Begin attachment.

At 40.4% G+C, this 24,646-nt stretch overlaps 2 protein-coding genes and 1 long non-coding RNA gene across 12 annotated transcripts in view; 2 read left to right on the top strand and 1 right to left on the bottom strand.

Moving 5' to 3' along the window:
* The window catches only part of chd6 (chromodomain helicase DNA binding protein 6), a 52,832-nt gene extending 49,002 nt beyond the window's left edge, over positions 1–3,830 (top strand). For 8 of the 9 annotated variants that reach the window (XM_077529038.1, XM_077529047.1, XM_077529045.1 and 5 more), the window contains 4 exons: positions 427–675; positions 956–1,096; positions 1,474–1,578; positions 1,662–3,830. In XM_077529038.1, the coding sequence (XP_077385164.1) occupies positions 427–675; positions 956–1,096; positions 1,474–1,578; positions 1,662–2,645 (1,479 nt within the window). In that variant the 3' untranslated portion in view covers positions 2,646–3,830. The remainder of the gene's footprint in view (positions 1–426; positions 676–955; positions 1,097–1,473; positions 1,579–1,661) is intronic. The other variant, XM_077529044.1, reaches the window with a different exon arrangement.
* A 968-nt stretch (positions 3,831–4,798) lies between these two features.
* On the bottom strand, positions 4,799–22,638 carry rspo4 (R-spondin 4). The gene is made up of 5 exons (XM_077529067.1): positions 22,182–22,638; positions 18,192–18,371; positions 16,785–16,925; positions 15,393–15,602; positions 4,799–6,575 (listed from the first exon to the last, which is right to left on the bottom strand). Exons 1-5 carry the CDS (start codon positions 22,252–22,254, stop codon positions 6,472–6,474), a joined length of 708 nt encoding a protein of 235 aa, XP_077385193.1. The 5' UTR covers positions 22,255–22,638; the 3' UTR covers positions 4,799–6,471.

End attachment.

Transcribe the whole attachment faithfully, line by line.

At 40.4% G+C, this 24,646-nt stretch overlaps 2 protein-coding genes and 1 long non-coding RNA gene across 12 annotated transcripts in view; 2 read left to right on the top strand and 1 right to left on the bottom strand.

Moving 5' to 3' along the window:
* The window catches only part of chd6 (chromodomain helicase DNA binding protein 6), a 52,832-nt gene extending 49,002 nt beyond the window's left edge, over positions 1–3,830 (top strand). For 8 of the 9 annotated variants that reach the window (XM_077529038.1, XM_077529047.1, XM_077529045.1 and 5 more), the window contains 4 exons: positions 427–675; positions 956–1,096; positions 1,474–1,578; positions 1,662–3,830. In XM_077529038.1, the coding sequence (XP_077385164.1) occupies positions 427–675; positions 956–1,096; positions 1,474–1,578; positions 1,662–2,645 (1,479 nt within the window). In that variant the 3' untranslated portion in view covers positions 2,646–3,830. The remainder of the gene's footprint in view (positions 1–426; positions 676–955; positions 1,097–1,473; positions 1,579–1,661) is intronic. The other variant, XM_077529044.1, reaches the window with a different exon arrangement.
* A 968-nt stretch (positions 3,831–4,798) lies between these two features.
* On the bottom strand, positions 4,799–22,638 carry rspo4 (R-spondin 4). The gene is made up of 5 exons (XM_077529067.1): positions 22,182–22,638; positions 18,192–18,371; positions 16,785–16,925; positions 15,393–15,602; positions 4,799–6,575 (listed from the first exon to the last, which is right to left on the bottom strand). Exons 1-5 carry the CDS (start codon positions 22,252–22,254, stop codon positions 6,472–6,474), a joined length of 708 nt encoding a protein of 235 aa, XP_077385193.1. The 5' UTR covers positions 22,255–22,638; the 3' UTR covers positions 4,799–6,471.